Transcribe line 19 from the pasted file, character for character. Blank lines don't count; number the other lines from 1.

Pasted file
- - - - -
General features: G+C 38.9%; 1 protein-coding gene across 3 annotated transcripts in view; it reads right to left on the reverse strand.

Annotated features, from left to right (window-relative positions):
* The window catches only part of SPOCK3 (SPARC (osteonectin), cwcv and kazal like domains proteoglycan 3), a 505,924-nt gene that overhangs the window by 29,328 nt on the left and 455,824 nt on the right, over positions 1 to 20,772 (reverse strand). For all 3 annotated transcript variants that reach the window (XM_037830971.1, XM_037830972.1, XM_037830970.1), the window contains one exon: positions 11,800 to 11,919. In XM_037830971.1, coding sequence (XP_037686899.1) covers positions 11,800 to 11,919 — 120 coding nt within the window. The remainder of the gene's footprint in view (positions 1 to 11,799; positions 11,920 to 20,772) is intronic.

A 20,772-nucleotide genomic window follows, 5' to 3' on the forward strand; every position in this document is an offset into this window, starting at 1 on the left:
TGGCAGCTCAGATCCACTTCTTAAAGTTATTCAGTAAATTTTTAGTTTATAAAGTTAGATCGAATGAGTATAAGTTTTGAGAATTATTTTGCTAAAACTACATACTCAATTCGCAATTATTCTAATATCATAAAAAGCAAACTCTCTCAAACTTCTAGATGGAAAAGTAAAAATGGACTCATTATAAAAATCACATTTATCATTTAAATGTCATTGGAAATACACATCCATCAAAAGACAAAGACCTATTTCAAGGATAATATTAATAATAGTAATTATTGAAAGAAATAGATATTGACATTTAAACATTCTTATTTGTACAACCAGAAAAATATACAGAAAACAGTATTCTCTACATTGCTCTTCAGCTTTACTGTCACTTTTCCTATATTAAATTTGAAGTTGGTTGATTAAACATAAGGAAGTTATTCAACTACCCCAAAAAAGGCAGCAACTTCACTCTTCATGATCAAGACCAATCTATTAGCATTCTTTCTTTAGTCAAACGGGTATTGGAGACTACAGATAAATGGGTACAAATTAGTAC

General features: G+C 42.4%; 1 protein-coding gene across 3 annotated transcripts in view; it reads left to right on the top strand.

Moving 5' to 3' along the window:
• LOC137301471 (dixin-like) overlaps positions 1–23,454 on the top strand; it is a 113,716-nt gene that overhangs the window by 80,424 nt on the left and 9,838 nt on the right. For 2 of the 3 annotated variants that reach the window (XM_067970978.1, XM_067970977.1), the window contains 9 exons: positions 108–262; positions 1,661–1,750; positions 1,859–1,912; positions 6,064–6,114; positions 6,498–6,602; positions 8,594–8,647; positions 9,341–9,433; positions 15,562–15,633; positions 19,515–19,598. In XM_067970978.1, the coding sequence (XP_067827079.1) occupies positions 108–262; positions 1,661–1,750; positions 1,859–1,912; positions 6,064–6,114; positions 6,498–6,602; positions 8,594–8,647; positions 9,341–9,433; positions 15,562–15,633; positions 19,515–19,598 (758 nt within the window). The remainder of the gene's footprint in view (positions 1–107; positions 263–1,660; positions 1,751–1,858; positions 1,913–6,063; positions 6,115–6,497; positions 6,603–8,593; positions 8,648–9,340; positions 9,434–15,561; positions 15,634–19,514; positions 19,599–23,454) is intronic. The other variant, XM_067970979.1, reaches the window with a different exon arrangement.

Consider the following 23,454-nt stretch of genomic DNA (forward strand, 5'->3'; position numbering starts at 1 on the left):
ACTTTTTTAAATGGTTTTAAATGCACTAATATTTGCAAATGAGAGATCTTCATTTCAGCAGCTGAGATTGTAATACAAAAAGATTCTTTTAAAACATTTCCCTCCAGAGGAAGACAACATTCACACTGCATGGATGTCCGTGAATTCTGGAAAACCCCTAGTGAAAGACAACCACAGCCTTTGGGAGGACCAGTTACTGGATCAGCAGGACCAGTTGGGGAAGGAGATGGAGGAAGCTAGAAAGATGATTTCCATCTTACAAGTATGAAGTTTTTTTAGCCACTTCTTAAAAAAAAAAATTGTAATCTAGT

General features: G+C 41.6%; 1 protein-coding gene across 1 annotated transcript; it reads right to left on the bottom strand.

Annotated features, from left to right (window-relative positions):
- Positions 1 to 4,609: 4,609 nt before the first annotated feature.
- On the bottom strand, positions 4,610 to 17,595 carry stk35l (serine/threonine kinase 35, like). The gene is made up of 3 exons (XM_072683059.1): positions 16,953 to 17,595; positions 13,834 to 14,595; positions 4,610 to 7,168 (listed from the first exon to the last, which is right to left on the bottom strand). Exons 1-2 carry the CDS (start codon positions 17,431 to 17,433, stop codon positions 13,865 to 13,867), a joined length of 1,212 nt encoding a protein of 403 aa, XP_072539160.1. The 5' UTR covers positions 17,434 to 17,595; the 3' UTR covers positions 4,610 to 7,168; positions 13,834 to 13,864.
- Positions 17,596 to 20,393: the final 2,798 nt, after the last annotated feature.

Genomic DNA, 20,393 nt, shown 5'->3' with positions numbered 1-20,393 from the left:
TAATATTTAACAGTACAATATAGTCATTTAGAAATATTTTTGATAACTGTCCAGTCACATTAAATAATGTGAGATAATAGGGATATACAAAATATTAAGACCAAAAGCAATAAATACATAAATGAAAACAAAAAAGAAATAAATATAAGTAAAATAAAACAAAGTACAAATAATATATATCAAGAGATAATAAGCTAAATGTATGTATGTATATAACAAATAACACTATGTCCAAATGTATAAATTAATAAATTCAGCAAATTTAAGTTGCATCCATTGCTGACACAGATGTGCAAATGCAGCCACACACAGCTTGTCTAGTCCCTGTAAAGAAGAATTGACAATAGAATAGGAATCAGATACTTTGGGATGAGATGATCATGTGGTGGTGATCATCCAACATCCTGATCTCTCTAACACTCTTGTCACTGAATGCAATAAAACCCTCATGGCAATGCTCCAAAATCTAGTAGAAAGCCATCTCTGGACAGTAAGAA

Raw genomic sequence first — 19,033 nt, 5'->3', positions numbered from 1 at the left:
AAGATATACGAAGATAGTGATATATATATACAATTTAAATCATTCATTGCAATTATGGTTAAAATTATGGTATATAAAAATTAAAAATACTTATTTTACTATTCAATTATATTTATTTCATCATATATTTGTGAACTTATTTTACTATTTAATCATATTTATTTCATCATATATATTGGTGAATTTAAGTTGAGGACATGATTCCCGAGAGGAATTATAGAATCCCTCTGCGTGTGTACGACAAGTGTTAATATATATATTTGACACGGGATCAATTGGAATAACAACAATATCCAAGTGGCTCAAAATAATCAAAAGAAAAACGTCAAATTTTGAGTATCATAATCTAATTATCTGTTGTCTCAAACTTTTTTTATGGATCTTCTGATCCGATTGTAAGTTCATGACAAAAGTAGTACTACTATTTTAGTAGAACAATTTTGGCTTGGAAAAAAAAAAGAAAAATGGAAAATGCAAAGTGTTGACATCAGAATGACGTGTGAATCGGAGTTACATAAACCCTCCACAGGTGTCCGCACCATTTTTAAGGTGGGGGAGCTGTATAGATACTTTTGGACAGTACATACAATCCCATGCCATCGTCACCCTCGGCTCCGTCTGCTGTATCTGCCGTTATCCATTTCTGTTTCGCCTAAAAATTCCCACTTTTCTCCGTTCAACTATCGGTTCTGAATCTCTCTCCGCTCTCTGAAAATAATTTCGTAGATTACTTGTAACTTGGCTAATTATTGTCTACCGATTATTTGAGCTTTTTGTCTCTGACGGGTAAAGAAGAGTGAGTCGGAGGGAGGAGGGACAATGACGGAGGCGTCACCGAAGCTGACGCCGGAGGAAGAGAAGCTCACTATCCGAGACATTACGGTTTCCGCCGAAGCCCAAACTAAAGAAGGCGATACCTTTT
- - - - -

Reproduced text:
AAGATATACGAAGATAGTGATATATATATACAATTTAAATCATTCATTGCAATTATGGTTAAAATTATGGTATATAAAAATTAAAAATACTTATTTTACTATTCAATTATATTTATTTCATCATATATTTGTGAACTTATTTTACTATTTAATCATATTTATTTCATCATATATATTGGTGAATTTAAGTTGAGGACATGATTCCCGAGAGGAATTATAGAATCCCTCTGCGTGTGTACGACAAGTGTTAATATATATATTTGACACGGGATCAATTGGAATAACAACAATATCCAAGTGGCTCAAAATAATCAAAAGAAAAACGTCAAATTTTGAGTATCATAATCTAATTATCTGTTGTCTCAAACTTTTTTTATGGATCTTCTGATCCGATTGTAAGTTCATGACAAAAGTAGTACTACTATTTTAGTAGAACAATTTTGGCTTGGAAAAAAAAAAGAAAAATGGAAAATGCAAAGTGTTGACATCAGAATGACGTGTGAATCGGAGTTACATAAACCCTCCACAGGTGTCCGCACCATTTTTAAGGTGGGGGAGCTGTATAGATACTTTTGGACAGTACATACAATCCCATGCCATCGTCACCCTCGGCTCCGTCTGCTGTATCTGCCGTTATCCATTTCTGTTTCGCCTAAAAATTCCCACTTTTCTCCGTTCAACTATCGGTTCTGAATCTCTCTCCGCTCTCTGAAAATAATTTCGTAGATTACTTGTAACTTGGCTAATTATTGTCTACCGATTATTTGAGCTTTTTGTCTCTGACGGGTAAAGAAGAGTGAGTCGGAGGGAGGAGGGACAATGACGGAGGCGTCACCGAAGCTGACGCCGGAGGAAGAGAAGCTCACTATCCGAGACATTACGGTTTCCGCCGAAGCCCAAACTAAAGAAGGCGATACCTTTT